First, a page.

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This is a badge bit (BB) that is part of the PEP curriculum.  Completing this BB is part of getting the sand badge in woodland care.

This project will be to split and stack dead standing wood as firewood.

You will need to stack at least one half of a face cord, which is 4 feet long by 4 feet tall for the length of the firewood you are cutting.

You can see how to drop a dead tree from the PEP BB's with a hand saw here or with a chainsaw here.

Firewood can help power a rocket mass heater to heat your home or a rocket oven to cook food and is useful for many other things!  

Paul has a great thread for Safer ways of manually chopping firewood

This video shows a quick process from start to finish and briefly talks about selecting the type of wood, shows it being cut, hauled away, and stacked.



Here are some videos from Paul's thread above about easier and safer ways to chop firewood.







This video has a lot of good tips for stacking firewood such as cutting your wood the same length and laying it on level wood pieces to get it off the ground to keep it dry and from rotting. Do not cover the logs. The logs need air movement and sunlight.



Be safe when using hand tools and using chainsaws, be aware of your surroundings, work at your own risk, and enjoy cutting firewood!

All of the wood must be about 15.5 inches long.   Nothing is allowed to be shorter than 15 inches and nothing longer than 16 inches.

To get certified for this BB, post the following pics.  

 - Your dead standing wood you are starting with
 - The wood cut
 - starting the stack (and it is clear that the wood is all about 15 to 16 inches long)
 - the stack about 2/3 done (still clear that all of the wood is all about 15 to 16 inches long)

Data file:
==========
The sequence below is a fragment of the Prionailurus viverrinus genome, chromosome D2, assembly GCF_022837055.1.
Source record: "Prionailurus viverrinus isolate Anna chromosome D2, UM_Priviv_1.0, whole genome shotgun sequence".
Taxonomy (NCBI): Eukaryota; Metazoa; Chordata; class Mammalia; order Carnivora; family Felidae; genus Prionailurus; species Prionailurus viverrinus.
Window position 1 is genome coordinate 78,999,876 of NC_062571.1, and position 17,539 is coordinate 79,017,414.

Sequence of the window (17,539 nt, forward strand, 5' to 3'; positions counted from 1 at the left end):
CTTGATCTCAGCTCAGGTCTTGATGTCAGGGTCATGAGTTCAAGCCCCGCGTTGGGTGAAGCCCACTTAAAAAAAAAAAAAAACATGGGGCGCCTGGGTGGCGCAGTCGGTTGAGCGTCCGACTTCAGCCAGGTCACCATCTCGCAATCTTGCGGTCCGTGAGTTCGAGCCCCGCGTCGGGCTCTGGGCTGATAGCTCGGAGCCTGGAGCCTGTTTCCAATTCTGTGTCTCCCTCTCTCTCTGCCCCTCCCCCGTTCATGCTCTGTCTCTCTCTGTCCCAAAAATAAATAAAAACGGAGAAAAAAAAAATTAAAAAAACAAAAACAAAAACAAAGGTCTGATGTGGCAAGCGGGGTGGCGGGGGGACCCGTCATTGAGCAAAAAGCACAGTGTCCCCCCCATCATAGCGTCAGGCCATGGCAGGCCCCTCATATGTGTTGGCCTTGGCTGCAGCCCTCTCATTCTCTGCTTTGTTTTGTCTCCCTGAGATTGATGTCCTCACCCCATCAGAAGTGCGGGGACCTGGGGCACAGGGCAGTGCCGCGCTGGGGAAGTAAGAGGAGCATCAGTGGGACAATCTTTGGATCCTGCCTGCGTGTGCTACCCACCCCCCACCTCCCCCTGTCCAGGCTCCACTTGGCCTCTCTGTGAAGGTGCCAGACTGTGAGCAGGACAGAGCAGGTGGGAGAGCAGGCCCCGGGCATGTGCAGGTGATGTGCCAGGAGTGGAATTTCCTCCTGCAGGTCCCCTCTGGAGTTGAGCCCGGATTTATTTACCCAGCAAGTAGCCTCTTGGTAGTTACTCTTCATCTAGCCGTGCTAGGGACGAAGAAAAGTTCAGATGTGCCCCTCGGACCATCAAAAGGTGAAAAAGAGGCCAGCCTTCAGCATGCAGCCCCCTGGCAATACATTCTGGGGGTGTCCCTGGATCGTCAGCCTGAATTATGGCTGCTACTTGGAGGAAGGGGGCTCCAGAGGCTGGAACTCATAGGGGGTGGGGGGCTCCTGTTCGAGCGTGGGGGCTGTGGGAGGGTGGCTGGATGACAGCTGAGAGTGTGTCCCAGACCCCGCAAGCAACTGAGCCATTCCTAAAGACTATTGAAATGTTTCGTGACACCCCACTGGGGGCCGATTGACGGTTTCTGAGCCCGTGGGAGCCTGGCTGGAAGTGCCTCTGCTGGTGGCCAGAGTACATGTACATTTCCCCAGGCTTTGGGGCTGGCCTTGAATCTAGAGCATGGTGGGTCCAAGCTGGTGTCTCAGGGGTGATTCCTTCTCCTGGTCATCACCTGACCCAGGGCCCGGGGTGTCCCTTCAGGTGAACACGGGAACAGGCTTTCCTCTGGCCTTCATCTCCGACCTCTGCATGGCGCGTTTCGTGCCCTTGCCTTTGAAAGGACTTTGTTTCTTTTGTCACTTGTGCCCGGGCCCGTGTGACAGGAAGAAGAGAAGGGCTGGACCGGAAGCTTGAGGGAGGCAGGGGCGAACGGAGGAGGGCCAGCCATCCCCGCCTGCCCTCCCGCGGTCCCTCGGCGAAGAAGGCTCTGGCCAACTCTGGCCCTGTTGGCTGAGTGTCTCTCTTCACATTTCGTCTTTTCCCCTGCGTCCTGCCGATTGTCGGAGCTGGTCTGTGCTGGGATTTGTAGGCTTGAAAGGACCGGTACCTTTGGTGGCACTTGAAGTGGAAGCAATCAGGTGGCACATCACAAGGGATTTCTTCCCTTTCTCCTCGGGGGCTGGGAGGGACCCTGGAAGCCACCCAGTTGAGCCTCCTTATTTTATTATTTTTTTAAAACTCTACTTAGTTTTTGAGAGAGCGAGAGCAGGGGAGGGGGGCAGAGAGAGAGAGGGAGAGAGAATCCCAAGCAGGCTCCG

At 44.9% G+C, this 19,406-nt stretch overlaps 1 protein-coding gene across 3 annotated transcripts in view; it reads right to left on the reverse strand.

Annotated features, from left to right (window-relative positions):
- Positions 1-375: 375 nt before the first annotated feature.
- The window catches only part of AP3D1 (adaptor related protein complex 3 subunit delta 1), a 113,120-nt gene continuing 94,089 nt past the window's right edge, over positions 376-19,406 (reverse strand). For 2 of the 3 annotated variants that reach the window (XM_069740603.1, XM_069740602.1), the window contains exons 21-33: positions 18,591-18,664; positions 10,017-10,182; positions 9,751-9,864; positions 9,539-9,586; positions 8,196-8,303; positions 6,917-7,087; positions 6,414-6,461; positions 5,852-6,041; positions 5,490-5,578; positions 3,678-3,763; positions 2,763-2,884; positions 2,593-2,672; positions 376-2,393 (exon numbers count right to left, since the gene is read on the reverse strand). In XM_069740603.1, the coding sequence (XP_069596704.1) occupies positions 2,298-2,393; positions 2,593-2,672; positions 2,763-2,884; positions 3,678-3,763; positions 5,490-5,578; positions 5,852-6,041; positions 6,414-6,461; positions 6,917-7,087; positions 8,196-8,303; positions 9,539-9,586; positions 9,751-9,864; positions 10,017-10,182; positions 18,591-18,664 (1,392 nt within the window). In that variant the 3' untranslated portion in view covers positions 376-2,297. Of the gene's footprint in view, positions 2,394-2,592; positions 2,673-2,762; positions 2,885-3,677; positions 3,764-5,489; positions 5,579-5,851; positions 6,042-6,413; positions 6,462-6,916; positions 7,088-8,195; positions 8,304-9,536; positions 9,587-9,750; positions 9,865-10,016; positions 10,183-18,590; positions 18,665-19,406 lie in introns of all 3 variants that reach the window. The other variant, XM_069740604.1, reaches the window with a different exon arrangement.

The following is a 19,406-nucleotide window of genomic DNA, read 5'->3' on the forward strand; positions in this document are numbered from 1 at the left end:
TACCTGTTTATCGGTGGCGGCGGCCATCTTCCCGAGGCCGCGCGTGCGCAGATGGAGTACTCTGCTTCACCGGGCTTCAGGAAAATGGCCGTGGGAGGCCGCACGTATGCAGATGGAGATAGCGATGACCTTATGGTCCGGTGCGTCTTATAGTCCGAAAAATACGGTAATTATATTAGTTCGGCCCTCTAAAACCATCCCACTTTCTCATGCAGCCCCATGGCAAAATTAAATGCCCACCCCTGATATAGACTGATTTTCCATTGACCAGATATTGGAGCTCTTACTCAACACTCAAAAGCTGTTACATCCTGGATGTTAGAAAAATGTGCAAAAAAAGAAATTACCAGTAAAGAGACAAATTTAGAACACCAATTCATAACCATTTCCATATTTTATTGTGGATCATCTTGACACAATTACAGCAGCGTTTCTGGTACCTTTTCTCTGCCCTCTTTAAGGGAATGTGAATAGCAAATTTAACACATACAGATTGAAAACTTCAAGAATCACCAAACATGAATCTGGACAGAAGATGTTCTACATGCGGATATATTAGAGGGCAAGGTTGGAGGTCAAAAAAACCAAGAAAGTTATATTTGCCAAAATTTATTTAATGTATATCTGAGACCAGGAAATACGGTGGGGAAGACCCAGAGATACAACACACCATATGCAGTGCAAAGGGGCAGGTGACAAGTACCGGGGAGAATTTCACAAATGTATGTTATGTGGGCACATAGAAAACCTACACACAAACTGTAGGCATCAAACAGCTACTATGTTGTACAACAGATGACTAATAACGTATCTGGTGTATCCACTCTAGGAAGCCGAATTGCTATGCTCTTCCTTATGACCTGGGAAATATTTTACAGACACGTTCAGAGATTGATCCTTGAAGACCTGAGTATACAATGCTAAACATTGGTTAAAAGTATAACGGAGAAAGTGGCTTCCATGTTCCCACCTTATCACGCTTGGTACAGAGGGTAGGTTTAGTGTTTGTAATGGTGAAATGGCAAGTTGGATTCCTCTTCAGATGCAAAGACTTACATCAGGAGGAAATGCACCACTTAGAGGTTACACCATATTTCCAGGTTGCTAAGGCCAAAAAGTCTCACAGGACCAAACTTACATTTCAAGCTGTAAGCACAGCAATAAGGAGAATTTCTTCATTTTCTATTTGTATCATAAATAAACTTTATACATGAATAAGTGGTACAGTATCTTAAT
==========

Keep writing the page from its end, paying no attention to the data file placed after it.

- the completed stack (still clear that all of the wood is all about 15 to 16 inches long)


COMMENTS:
 
pollinator
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Location: zone 6 (Kansas City)
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My tree before bucking, my 8’x2’ stack started at Cooper Cabin on the Lab, finally done!

Most was split with axe or maul, the last bit was with Paul’s Kindling Cracker... pretty cool gadget!
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Staff note (paul wheaton) :

I certify that this BB is complete!

 
master steward
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I've been cutting down dying birch trees and bucking/splitting them for use in two winters.  I stack in a holzhausen style which is a round wood pile.  We can get 4-5 cords of wood into a 10x10 footprint.  Due to drying issues in the core of the pile, this year we're doing two cylindrical stacks and trying to leave the core open.  We'll also take some pallet wood and make a roof over the stacks so it looks like a single pitch version Shakespeare's globe theater.

The holzhausen started today with the rings of wood that start the stacks on an inward tilt.  We reuse them because it takes a while to find chunks that lay flat.

Starting pile of wood is 10' long (per tape measure on the ground) and the general middle height is 3' so it's well over 1/2 face cord.
Dead-maple.jpg
Dead maple
Dead maple
Dead-birch.jpg
Dead birch
Dead birch
Starting-pile-(second-pile-behind-it).jpg
Starting pile (second pile behind it)
Starting pile (second pile behind it)
Next-year-s-wood-in-the-background.jpg
Next year's wood in the background
Next year's wood in the background
Beginning-rings.jpg
Beginning rings
Beginning rings
Part-way-through.jpg
Part way through
Part way through
Part-way-through.jpg
Part way through
Part way through
Done-with-the-first-pile-time-for-a-break.jpg
Done with the first pile, time for a break
Done with the first pile, time for a break
Pile-has-a-good-start.jpg
Pile has a good start
Pile has a good start
View-from-the-side.jpg
View from the side
View from the side
Staff note (paul wheaton) :

I certify that this BB is complete!

 
pollinator
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Following the various discussion about BBS being ‘hard’